In short, the book’s adapters have their work cut out for them. Fortunately, the filmmakers (journeyman Hollywood director Tay Garnett and producer Carey Wilson) get something fundamental absolutely right: this movie’s cast is fantastic. John Garfield is such a perfect fit for Frank Chambers that I can’t imagine any other actor in the role (I haven’t seen the 1981 version with Jack Nicholson.) The man just looks a drifter: hard living is written all over his face and he can be both approachable and vaguely menacing at the same time. I’m toying with the idea of giving out Oscar-style awards for this year and Garfield will definitely be a candidate for Best Actor if I do so.

Someone else I’ll have to give serious consideration to is Cecil Kellaway as Nick, who completely embodies the blissful ignorance of Cain’s character. The Greek is the only innocent character in The Postman Always Rings Twice, the only one not trying to screw everyone else over; he’s too consumed with ouzo and the day-to-day running of the diner to notice the two lovers plotting against him. (There’s a fun half-suspenseful, half-comedic sequence where he almost catches on.) Cain’s novel is almost like a Greek tragedy, with every character possessing a fatal flaw: while Frank’s is lust and Cora’s is ambition, Nick’s is merely stupidity.

Completing the triangle is Lana Turner in her most famous role. On a DVD special feature, USC film professor Richard B. Jewell describes her introduction (the camera pans from a tube of lipstick rolling on the floor to her legs; cut to the look on John Garfield’s face) as one of the great introductions in film history, and I have to agree: one can totally understand why Frank Chambers would kill for her. Although she’s a tad shrill and over-acty in the “dramatic” scenes, her onscreen chemistry with Garfield is a major asset for the film. The biggest challenge facing any film adaptation of The Postman Always Rings Twice is convincing the audience of Frank and Cora’s passionate affair; this is made even more difficult for the 1946 version by the constraints of the Production Code.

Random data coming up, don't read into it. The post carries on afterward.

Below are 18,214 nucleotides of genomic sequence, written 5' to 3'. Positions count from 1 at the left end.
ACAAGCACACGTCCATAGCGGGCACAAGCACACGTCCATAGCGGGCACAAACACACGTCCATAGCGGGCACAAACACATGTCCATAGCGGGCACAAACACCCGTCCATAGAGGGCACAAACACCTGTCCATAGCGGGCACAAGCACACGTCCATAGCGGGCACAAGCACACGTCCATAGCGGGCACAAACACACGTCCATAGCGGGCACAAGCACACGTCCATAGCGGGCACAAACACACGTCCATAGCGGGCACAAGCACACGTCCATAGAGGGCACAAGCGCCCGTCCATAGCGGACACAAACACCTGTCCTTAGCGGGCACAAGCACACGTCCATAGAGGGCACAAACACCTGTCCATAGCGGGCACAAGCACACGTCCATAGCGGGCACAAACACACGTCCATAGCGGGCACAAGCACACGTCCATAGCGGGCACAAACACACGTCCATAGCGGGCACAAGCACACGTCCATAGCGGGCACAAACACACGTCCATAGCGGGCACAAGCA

Fortunately, Garfield and Turner completely sell it, using body language and subtle movements (he lights her cigarette) to communicate their relationship to the audience. In the spirit of Cain’s novel, the film tells us all we need to know about them and how they feel about each other in fifteen minutes.